Nutrition and your mental health
There's mounting evidence of a strong connection between how you eat and your mental health. If you Google "nutrition and mental health" (which I don't recommend you do), you'll likely fall into a rabbit hole of confusing and, much of the time, misleading information.
Not unlike many other areas of nutrition, the topic of food and mental health has become overly complicated, often overlooking the foundational pieces of healthful eating.
The thing is, focusing on basic foundational eating habits is more beneficial to your mental health than any advice you'll find on Google. And the truth is that many people are undereating or cutting out foods unnecessarily that likely will wind up leaving them in a worse state of mental health. The key is to consider, "What can I add to my diet?" rather than "What should I be taking away?".
Let's look at the foundational pieces of eating for your mental health:
- Structured eating. Consider a campfire. When you want to light a campfire, what do you need? Oxygen, kindling, and a spark. Once you get that fire going, can you leave it be and expect it to keep burning all day? No way! You must continue to feed it fuel, every few hours to keep it burning consistently. Eating something when you wake up and eating every 3-5 hours thereafter is key to providing your body a consistent source of fuel and helps to keep your mood at an even keel throughout your day.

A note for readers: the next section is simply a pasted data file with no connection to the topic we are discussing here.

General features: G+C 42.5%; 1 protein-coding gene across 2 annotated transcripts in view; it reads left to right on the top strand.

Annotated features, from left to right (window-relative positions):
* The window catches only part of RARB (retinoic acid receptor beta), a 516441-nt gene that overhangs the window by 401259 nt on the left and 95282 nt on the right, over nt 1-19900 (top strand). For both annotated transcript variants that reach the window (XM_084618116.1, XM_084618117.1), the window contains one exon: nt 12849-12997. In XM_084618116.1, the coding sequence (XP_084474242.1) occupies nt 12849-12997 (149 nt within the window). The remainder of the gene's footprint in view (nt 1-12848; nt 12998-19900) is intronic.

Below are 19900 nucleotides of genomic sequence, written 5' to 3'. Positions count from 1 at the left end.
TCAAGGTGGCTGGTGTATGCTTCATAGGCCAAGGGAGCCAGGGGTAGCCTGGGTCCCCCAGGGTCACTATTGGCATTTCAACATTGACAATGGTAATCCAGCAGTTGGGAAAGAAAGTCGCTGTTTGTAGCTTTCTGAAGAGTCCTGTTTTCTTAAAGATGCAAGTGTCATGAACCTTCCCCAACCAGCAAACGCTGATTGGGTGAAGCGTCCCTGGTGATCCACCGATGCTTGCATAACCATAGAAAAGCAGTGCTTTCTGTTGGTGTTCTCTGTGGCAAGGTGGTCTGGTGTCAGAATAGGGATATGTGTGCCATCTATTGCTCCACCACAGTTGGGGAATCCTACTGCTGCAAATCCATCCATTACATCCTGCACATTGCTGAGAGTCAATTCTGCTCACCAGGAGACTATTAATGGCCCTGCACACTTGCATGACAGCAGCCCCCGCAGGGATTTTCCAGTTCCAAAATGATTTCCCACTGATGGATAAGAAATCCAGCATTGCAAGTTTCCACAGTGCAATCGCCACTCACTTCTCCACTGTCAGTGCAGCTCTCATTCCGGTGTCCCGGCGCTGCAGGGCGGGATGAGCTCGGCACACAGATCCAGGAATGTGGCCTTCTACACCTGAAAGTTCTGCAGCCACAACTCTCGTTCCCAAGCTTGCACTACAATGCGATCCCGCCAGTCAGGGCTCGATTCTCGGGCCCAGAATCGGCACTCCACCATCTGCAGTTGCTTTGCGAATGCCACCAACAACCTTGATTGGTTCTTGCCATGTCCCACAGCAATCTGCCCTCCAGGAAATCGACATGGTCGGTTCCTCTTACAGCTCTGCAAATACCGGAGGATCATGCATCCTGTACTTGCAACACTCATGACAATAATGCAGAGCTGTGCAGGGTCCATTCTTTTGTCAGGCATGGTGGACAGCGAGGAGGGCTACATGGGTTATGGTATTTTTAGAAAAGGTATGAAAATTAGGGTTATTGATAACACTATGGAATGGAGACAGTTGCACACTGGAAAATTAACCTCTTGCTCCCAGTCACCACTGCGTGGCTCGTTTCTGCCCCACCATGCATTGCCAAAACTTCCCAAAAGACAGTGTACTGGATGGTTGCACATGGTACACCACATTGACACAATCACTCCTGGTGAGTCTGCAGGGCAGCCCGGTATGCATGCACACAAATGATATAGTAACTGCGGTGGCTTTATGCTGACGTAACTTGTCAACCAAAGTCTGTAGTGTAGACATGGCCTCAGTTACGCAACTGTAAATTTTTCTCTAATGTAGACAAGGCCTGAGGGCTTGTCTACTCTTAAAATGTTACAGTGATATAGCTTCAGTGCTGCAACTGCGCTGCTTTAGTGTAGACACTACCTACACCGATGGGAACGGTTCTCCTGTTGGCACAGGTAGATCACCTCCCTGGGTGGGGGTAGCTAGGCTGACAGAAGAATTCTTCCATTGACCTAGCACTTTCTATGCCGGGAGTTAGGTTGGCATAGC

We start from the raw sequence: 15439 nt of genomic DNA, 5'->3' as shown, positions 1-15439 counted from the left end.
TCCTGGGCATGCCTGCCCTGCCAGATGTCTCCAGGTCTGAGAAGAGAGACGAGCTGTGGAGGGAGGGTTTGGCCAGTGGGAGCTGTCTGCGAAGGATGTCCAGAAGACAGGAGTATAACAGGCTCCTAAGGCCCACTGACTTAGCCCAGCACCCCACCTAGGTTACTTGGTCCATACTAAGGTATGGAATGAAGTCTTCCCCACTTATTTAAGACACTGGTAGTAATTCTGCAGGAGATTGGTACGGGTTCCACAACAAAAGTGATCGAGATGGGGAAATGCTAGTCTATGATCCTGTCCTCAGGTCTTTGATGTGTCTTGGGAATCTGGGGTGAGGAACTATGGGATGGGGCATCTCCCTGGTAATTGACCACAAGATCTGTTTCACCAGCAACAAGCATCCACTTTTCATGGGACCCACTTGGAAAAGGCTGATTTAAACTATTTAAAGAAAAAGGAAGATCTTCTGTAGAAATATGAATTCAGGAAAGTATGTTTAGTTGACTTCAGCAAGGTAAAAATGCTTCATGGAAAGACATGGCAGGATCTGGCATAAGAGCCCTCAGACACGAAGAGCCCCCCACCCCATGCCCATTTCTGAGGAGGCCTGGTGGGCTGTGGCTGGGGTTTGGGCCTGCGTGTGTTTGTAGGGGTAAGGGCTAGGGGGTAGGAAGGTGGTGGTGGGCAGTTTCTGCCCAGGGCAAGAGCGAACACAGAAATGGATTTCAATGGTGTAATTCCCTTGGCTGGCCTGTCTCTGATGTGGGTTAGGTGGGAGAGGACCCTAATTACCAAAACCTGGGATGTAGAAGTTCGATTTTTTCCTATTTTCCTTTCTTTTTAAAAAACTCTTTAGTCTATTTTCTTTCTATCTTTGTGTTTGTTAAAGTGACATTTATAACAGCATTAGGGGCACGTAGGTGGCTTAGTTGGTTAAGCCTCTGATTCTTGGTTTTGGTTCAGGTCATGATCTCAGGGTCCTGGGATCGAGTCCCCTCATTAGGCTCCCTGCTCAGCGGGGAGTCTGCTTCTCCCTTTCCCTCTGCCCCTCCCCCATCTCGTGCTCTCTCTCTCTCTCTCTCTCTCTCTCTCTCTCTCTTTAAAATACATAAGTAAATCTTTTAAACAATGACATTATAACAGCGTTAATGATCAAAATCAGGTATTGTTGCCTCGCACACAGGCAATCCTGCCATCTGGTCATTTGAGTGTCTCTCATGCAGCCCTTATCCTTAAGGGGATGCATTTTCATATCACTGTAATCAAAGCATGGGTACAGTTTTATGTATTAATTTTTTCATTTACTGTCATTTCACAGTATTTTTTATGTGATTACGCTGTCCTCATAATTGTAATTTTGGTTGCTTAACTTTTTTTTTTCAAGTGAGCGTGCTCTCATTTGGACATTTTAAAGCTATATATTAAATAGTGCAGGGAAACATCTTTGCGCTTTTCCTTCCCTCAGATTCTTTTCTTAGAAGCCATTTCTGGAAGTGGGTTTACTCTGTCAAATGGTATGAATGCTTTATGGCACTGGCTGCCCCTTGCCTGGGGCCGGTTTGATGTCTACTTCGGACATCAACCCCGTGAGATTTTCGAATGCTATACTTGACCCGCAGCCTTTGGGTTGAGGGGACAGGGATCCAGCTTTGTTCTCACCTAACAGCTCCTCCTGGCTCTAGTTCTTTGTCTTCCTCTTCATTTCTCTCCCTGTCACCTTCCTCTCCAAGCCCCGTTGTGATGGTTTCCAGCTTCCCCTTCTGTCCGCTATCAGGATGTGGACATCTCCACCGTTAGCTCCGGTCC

- Adequate dietary fat. Despite fat getting a bad rap over the years, low-fat consumption is surprisingly associated with increased levels of depression. Eating less than 45 grams of fat each day can worsen your mental health. Moderate fat intake is around 65 grams of fat daily. Sound like a lot? This would mean having a source of added fat twice a day and fat that is naturally found in foods like proteins, carbohydrates, and dairy products. Sources of added fats include cooking oils, salad dressings, butter, and nut butters. Plus, consider this: fat is essential in maintaining the cell structure of the brain's communication network, therefore fat is necessary for brain function.
- Adequate carbohydrates. These days, carbohydrates get even a worse rap than fat does. However, your brain cannot store glucose so it needs a constant supply. Carbohydrates, found in grains, starchy vegetables, beans, fruits, juices, baked goods, and milk and yogurt get broken down into glucose which can be used right away for energy by your brain, muscles, and nervous system. Low intake of carbohydrates is associated with brain fog, depression, fatigue, and sluggishness. If you do not get enough carbohydrates, your body will break down the proteins in muscles, body tissues, and organs for energy. For maximum functioning, your body needs about 50% of your total daily intake as carbohydrates.
- Adequate protein. Protein is made up of amino acids, the building blocks. Amino acids are also the building blocks of neurotransmitters, which is how your cells communicate messages about sleep, appetite, and mood. Protein should be between 15-20% of your total daily intake. Beans and legumes, nuts and seeds, meat and poultry, fish, eggs, and dairy products are great sources of protein.
Eating for your mental health is straightforward; structured eating and adequate amounts of fat, carbohydrates and protein in your diet are an important and complementary piece to all the factors that go into your mental health.